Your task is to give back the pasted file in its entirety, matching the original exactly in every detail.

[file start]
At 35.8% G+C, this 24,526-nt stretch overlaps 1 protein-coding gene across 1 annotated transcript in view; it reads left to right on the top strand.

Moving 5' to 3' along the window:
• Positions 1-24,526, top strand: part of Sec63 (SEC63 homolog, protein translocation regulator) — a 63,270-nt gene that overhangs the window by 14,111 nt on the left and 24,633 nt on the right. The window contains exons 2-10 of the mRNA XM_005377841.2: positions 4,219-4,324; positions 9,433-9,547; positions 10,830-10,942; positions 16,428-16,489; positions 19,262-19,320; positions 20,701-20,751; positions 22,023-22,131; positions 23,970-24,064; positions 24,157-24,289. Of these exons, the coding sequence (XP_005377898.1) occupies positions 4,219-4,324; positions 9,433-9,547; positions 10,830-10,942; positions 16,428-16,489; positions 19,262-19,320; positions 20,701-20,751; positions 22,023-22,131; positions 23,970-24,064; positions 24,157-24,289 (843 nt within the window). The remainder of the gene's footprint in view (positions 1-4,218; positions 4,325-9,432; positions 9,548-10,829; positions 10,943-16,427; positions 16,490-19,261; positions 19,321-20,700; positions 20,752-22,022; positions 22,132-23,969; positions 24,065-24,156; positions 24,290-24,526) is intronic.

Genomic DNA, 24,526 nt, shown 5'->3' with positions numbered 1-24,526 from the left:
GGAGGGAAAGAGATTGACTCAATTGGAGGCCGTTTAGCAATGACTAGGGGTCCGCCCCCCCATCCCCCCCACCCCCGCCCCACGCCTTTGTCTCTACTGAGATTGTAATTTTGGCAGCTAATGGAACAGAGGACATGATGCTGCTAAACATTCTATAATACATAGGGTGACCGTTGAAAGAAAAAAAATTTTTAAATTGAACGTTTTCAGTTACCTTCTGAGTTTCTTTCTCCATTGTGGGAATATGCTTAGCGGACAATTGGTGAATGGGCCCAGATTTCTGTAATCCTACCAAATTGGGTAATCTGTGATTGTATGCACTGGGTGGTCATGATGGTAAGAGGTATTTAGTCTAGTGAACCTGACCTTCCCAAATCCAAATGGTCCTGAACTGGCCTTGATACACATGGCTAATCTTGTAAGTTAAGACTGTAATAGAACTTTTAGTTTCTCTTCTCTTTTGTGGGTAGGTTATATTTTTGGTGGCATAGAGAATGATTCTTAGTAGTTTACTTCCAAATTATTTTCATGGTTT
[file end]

At 35.8% G+C, this 24,526-nt stretch overlaps 1 protein-coding gene across 1 annotated transcript in view; it reads left to right on the top strand.

Moving 5' to 3' along the window:
• Positions 1-24,526, top strand: part of Sec63 (SEC63 homolog, protein translocation regulator) — a 63,270-nt gene that overhangs the window by 14,111 nt on the left and 24,633 nt on the right. The window contains exons 2-10 of the mRNA XM_005377841.2: positions 4,219-4,324; positions 9,433-9,547; positions 10,830-10,942; positions 16,428-16,489; positions 19,262-19,320; positions 20,701-20,751; positions 22,023-22,131; positions 23,970-24,064; positions 24,157-24,289. Of these exons, the coding sequence (XP_005377898.1) occupies positions 4,219-4,324; positions 9,433-9,547; positions 10,830-10,942; positions 16,428-16,489; positions 19,262-19,320; positions 20,701-20,751; positions 22,023-22,131; positions 23,970-24,064; positions 24,157-24,289 (843 nt within the window). The remainder of the gene's footprint in view (positions 1-4,218; positions 4,325-9,432; positions 9,548-10,829; positions 10,943-16,427; positions 16,490-19,261; positions 19,321-20,700; positions 20,752-22,022; positions 22,132-23,969; positions 24,065-24,156; positions 24,290-24,526) is intronic.

Genomic DNA, 24,526 nt, shown 5'->3' with positions numbered 1-24,526 from the left:
GGAGGGAAAGAGATTGACTCAATTGGAGGCCGTTTAGCAATGACTAGGGGTCCGCCCCCCCATCCCCCCCACCCCCGCCCCACGCCTTTGTCTCTACTGAGATTGTAATTTTGGCAGCTAATGGAACAGAGGACATGATGCTGCTAAACATTCTATAATACATAGGGTGACCGTTGAAAGAAAAAAAATTTTTAAATTGAACGTTTTCAGTTACCTTCTGAGTTTCTTTCTCCATTGTGGGAATATGCTTAGCGGACAATTGGTGAATGGGCCCAGATTTCTGTAATCCTACCAAATTGGGTAATCTGTGATTGTATGCACTGGGTGGTCATGATGGTAAGAGGTATTTAGTCTAGTGAACCTGACCTTCCCAAATCCAAATGGTCCTGAACTGGCCTTGATACACATGGCTAATCTTGTAAGTTAAGACTGTAATAGAACTTTTAGTTTCTCTTCTCTTTTGTGGGTAGGTTATATTTTTGGTGGCATAGAGAATGATTCTTAGTAGTTTACTTCCAAATTATTTTCATGGTTT